– A doctor may say that a man with a cold must remain at home for a week, but should he not have recovered at the end of a week, he would have to submit another claim, which would need to be supported by another certificate. I desire to know whether there will be a fixed charge for such certificates, and also what steps are contemplated to relieve doctors from the necessity of issuing hundreds of certificates each week. It is not unlikely that a medical practitioner in each district will set up as a “ signer of certificates “. If so, he should do well. Some provision should be made in this bill to fix the rate which a doctor may charge for a certificate. I do not like to envisage the application of this provision in an industrial suburb where, because of the volume of sickness, many doctors may be tempted to set up merely as “signers of certificates “. My object is to relieve the unfortunate person who is obliged to claim sickness benefit of possible heavy expenditure in respect of medical certificates. Senator Gibson mentioned the case of people who may be situated many miles from a doctor. In such cases, the doctor includes in his fee a travelling charge ona mileage basis. I imagine that such cases will come within the category of special circumstances. I have cited the industrial suburb because of the comparatively greater volume of sickness in such suburbs, and for this reason it would pay an unscrupulous doctor merely to set up an office in which he would do nothing but sign certificates without investigating cases very carefully. I do not think that the Government is quite fair to recipients of benefits under this measure unless it relieves them to some degree at least of the comparatively high expenditure which, in many cases, they will be obliged to incur in obtaining a doctor’s certificate. The Government should accept responsibility for the payment of part of the cost to an applicant where, owing to special circumstances, the doctor’s fee is comparatively high. It should also ensure that doctors who supply certificates are of the highest repute. I am not implying that doctors generally are dishonest. However, in exceptional circumstances of the kind which I have mentioned, a doctor is entitled to charge a comparatively high fee,and he should be paid at a fair rate for his valuable time. The Government, therefore, should accept responsibility for a part of the medical fee incurred by an applicant in such circumstances.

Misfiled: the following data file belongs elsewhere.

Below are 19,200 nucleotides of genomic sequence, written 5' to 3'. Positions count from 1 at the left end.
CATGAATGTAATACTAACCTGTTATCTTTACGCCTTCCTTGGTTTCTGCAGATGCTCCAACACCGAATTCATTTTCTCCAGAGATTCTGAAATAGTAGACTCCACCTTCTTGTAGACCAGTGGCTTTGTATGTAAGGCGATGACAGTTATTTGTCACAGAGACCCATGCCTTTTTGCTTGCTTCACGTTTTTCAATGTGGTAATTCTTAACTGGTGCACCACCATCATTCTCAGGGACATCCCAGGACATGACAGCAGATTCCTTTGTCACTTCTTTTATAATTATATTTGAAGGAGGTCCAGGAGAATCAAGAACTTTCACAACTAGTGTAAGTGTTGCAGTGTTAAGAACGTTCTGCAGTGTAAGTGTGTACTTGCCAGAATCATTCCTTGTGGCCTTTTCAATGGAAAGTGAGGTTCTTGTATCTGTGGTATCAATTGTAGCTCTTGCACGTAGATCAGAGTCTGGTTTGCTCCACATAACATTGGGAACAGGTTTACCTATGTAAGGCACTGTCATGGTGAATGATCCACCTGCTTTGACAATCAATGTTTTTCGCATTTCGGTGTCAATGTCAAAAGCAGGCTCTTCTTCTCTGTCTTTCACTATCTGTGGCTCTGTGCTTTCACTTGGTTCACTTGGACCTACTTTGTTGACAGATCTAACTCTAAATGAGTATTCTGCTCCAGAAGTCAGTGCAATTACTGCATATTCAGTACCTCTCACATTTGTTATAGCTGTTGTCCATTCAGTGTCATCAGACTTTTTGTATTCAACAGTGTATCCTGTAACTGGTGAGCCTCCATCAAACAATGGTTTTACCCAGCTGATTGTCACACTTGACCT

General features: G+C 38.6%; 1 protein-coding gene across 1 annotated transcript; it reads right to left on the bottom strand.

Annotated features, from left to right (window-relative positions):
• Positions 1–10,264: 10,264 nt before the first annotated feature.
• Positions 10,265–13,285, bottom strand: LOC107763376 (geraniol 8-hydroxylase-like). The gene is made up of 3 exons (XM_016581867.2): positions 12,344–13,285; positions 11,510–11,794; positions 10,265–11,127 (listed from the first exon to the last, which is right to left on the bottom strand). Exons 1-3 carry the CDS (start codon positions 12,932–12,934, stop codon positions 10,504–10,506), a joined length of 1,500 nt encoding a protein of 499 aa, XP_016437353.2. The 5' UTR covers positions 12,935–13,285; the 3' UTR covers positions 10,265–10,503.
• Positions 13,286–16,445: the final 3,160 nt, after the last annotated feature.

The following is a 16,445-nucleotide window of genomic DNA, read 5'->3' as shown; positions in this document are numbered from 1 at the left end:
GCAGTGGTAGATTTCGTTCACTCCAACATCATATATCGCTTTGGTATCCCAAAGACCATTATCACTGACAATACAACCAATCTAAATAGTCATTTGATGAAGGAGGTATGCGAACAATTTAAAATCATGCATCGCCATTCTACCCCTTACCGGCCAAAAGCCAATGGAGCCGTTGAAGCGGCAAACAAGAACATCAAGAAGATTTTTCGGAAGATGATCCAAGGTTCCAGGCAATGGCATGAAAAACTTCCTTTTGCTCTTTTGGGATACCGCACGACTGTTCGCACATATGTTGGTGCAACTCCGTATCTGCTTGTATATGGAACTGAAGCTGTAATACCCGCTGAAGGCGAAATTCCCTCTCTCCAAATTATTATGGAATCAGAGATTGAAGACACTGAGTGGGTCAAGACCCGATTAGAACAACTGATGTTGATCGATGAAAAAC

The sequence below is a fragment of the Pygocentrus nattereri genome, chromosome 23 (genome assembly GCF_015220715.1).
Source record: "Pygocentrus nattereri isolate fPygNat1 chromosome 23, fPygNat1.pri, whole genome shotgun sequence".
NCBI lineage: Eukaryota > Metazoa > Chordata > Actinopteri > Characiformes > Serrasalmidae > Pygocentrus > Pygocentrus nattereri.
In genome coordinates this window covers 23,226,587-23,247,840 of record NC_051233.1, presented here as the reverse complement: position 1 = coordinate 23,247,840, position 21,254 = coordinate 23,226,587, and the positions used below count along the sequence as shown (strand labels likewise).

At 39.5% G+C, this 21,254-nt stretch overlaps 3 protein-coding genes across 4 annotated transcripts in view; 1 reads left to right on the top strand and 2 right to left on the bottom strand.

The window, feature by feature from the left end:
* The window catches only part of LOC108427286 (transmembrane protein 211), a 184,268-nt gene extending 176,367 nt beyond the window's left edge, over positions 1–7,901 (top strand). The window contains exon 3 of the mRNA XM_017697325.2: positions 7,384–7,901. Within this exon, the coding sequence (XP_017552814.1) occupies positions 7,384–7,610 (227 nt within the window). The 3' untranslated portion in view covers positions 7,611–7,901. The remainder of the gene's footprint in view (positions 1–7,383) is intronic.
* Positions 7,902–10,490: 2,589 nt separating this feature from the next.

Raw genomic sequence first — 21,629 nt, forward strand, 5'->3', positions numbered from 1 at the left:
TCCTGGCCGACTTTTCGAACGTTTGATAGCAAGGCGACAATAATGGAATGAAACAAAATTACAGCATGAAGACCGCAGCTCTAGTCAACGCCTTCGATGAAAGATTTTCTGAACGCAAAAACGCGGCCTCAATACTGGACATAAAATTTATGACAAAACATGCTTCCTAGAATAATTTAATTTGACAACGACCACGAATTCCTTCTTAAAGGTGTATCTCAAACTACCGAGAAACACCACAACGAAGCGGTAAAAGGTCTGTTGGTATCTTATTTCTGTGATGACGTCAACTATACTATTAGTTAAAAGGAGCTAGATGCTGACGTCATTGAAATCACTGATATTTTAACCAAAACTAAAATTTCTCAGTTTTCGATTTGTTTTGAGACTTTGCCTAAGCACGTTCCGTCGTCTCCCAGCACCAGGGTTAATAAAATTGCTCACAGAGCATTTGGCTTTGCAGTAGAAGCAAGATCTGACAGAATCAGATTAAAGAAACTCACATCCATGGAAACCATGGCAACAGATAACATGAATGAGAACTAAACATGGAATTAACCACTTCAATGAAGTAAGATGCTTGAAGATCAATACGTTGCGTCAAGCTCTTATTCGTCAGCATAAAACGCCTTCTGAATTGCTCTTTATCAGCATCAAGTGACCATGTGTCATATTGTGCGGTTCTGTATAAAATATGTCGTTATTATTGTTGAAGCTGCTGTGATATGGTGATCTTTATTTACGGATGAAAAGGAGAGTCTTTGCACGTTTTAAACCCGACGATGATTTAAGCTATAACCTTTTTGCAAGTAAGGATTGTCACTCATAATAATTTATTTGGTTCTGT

– I apprehend that in extensive legislation of this kind the Government’s approach to administrative problems will be to profit by experience, and that this will be the case in respect of the administration of medical benefits as well as other benefits.Clauses 25 and 26 appear to me to be drafted in broad outline, and the gaps will be filled in later as the administration gains experience. At the moment, I cannot discern where a man’s right to obtain sickness benefits terminates. However, the medical certificate must be in such terms as the Director-General determines. . He will give his determination in the form of regulations, and in framing his determinations I have no doubt that he will be guided by the customs and practices of friendly societies. Clause 26 throws the mantle of protection around the Government’s expenditure. It is true that under the clause as it stands some burden may be placed upon citizens in exceptional circumstances such as those mentioned by Senator Leckie. Up to date, the mind of the Government naturally has been to take account of circumstances existing in great industrial centres where doctors are close at hand. There may be recurrences of expenditure as Senator Leckie has said, but anomalies will gradually disappear as the administrative machinery runs itself in. I do not think that in respect of a small benefit the